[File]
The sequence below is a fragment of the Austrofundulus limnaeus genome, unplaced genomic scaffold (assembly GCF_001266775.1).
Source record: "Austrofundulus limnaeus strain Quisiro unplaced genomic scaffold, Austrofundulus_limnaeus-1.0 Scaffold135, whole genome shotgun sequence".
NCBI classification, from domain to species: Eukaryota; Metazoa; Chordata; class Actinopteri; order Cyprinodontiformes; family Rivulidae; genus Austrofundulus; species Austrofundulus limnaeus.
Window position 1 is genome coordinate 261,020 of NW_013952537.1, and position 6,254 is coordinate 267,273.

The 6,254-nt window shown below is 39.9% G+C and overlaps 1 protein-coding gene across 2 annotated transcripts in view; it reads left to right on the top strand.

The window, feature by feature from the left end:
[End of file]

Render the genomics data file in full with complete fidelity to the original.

The sequence below is a fragment of the Austrofundulus limnaeus genome, unplaced genomic scaffold (assembly GCF_001266775.1).
Source record: "Austrofundulus limnaeus strain Quisiro unplaced genomic scaffold, Austrofundulus_limnaeus-1.0 Scaffold135, whole genome shotgun sequence".
NCBI classification, from domain to species: Eukaryota; Metazoa; Chordata; class Actinopteri; order Cyprinodontiformes; family Rivulidae; genus Austrofundulus; species Austrofundulus limnaeus.
Window position 1 is genome coordinate 261,020 of NW_013952537.1, and position 6,254 is coordinate 267,273.

The 6,254-nt window shown below is 39.9% G+C and overlaps 1 protein-coding gene across 2 annotated transcripts in view; it reads left to right on the top strand.

The window, feature by feature from the left end: